Dems select Allegheny County Council nominee
Paul Klein is no stranger to asking tough questions of elected leaders and public officials.
He helped moderate debates between eight Democrats running for governor last year and six state Supreme Court candidates this year.
But as an Allegheny County Council member, Klein will have to ask tough questions, in addition to making tough decisions.
Members of the Allegheny County Democratic Committee this month living in county council’s District 11 nominated Klein, 61, a Point Breeze Democrat, to run for a four-year term starting in January for the seat once held by Councilwoman Barbara Daly Danko.
Klein faces no opposition on the ballot in November.
Councilwoman Terri Klein, appointed to temporarily fill Danko’s seat and not related to Paul Klein, will be on the November ballot to serve the rest of Danko’s term, which ends in January.
Danko, a Regent Square Democrat who represented Pittsburgh’s East End neighborhoods, Munhall, Homestead and West Homestead, died May 6 but won the primary election later that month.
“She was someone who was thoughtful and independent, and who really did her homework,” Paul Klein said of Danko. “I looked to her as a model of what a council member should be.”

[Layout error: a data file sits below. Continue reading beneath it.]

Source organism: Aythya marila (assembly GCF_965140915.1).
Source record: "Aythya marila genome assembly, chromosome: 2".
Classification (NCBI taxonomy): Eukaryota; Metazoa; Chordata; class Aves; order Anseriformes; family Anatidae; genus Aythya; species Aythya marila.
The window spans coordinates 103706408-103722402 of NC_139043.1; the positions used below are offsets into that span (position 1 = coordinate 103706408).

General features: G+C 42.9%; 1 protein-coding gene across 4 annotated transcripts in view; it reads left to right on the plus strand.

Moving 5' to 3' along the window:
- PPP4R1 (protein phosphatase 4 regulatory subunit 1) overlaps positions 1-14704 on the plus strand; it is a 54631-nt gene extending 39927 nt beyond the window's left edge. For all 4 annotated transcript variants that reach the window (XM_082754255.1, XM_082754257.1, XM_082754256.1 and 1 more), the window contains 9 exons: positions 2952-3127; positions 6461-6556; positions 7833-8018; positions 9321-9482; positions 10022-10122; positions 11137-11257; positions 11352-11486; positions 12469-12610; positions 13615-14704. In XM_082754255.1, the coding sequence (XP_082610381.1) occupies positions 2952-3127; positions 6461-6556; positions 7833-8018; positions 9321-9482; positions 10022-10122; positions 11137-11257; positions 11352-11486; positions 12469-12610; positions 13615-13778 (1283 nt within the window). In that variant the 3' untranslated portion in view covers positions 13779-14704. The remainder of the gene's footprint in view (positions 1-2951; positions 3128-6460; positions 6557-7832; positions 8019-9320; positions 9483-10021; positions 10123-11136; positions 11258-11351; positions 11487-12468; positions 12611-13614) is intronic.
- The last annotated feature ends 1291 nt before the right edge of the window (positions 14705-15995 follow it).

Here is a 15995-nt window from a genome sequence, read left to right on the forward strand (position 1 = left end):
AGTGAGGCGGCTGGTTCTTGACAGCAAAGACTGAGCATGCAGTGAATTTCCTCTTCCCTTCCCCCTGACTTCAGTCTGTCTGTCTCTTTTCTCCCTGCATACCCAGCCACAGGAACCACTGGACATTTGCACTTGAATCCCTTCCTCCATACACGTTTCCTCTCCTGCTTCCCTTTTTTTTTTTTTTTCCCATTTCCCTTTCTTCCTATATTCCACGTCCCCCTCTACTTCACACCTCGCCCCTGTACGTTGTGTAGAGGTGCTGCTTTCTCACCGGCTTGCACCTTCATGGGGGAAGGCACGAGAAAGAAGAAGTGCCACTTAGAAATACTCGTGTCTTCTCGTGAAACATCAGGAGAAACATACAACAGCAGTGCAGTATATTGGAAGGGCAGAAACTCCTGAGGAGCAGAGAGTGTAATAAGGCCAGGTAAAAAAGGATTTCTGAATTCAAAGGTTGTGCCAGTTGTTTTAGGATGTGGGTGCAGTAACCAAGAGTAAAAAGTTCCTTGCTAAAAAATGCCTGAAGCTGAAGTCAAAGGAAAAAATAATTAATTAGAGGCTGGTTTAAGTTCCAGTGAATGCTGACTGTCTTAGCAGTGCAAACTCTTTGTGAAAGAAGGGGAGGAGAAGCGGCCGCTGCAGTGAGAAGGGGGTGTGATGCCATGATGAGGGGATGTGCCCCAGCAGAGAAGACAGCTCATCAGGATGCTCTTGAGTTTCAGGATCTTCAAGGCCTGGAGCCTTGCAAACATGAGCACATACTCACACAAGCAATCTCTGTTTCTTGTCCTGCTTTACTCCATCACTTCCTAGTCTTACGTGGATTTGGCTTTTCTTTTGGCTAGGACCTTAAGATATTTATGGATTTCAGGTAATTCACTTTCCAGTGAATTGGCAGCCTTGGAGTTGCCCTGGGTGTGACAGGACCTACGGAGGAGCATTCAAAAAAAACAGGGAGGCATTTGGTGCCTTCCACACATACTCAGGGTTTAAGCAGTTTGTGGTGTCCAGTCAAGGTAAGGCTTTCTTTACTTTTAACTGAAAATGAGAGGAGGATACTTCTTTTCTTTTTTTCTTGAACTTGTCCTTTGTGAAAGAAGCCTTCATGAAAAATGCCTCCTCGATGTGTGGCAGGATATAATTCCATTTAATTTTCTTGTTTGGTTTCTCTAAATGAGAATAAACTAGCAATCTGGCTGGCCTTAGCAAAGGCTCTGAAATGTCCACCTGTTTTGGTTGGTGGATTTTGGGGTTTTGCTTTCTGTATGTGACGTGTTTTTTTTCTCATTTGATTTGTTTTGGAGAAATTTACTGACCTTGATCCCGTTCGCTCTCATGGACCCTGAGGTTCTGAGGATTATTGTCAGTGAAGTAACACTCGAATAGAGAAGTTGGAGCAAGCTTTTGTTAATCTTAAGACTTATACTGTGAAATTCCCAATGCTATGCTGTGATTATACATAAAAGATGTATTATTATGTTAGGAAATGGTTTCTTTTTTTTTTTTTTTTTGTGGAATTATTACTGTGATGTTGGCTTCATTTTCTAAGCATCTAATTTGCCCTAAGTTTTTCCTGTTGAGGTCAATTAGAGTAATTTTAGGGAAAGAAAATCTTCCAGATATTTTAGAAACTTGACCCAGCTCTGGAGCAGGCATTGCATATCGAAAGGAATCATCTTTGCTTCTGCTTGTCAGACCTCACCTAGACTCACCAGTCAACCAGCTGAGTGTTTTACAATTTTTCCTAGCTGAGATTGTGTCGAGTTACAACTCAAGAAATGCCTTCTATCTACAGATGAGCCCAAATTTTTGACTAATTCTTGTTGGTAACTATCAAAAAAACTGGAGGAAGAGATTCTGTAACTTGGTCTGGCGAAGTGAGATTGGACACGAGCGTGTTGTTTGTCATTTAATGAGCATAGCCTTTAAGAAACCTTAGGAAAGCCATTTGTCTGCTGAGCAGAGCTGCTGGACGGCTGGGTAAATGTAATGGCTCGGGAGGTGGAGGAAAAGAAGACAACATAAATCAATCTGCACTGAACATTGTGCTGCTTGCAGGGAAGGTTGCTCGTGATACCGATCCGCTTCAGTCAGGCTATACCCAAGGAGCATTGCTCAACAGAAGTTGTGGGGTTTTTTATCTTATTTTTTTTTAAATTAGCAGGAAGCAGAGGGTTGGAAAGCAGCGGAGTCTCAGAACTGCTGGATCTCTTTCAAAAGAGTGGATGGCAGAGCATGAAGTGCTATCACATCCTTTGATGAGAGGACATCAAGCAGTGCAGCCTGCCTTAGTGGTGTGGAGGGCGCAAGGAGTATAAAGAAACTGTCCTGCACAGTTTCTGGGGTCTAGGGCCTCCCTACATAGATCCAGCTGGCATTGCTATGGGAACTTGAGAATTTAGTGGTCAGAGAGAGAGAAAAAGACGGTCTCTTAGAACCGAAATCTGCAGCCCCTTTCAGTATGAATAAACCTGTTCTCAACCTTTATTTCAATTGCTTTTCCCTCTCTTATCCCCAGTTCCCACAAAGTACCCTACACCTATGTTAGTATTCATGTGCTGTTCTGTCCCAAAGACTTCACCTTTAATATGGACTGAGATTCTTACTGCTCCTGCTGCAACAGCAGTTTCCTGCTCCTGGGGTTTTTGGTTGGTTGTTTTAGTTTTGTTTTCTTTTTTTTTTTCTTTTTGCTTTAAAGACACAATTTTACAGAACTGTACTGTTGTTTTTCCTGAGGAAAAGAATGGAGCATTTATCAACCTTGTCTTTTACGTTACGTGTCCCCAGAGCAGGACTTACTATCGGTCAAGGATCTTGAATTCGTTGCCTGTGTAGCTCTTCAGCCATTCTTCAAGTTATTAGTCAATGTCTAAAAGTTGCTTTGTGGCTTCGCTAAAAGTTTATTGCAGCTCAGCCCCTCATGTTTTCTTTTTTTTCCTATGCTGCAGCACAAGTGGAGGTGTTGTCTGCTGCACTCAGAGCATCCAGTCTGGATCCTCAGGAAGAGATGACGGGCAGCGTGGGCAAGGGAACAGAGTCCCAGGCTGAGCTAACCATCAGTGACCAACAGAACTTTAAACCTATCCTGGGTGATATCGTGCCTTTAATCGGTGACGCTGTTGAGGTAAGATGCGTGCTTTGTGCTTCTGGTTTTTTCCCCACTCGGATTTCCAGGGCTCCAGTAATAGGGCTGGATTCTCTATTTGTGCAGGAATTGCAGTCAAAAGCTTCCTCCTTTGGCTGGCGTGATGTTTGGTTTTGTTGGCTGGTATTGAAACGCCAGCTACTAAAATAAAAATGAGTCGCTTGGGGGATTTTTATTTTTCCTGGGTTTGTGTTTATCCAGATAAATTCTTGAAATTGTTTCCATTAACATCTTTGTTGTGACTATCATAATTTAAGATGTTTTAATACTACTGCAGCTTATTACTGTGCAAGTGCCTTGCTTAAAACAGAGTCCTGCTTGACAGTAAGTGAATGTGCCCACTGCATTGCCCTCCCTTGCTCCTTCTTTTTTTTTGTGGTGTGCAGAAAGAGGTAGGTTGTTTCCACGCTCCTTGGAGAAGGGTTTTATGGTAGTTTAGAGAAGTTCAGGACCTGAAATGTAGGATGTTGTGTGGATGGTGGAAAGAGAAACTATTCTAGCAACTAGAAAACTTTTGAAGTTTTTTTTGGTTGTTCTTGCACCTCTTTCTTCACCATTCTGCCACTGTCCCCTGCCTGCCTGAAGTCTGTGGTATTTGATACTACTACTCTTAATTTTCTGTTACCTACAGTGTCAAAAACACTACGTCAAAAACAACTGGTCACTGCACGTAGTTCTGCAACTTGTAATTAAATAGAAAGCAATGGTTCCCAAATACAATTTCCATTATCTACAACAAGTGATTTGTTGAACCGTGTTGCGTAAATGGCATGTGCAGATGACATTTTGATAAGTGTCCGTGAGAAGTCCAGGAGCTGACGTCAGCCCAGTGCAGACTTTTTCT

Paul Klein agreed with Danko’s belief that the county should not allow drilling for natural gas on or under public land. He called squabbles among council members “unsettling, embarrassing and off-putting” at times but does not think dysfunction is unique to the 15-member body.
He said he will question county Executive Rich Fitzgerald when necessary.
“There should be tension between the executive and legislative branch,” Paul Klein said. “This separation of powers we have works when one branch keeps a leery eye on the other.”
A committeeman from the 14th Ward and a member of the 14th Ward Independent Democratic Club, Paul Klein ran for a City Council seat in 1989 but lost to then-Councilman Jim Ferlo, who eventually became a state senator.
Paul Klein is a professor of law and ethics at Duquesne University’s Palumbo Donahue School of Business. Bill Spangler, the school’s associate dean, said his ethics class stresses that decisions aren’t always black and white, and sometimes people must choose from several less-than-perfect choices.
“There’s a lot of reasoning that goes on. There’s a lot of contemplation,” Spangler said of the class. “It really brings home that the world is a complicated place, and you really just can’t make a snap decision.”
Aaron Aupperlee is a staff writer for Trib Total Media. He can be reached at 412-320-7986 or email@example.com.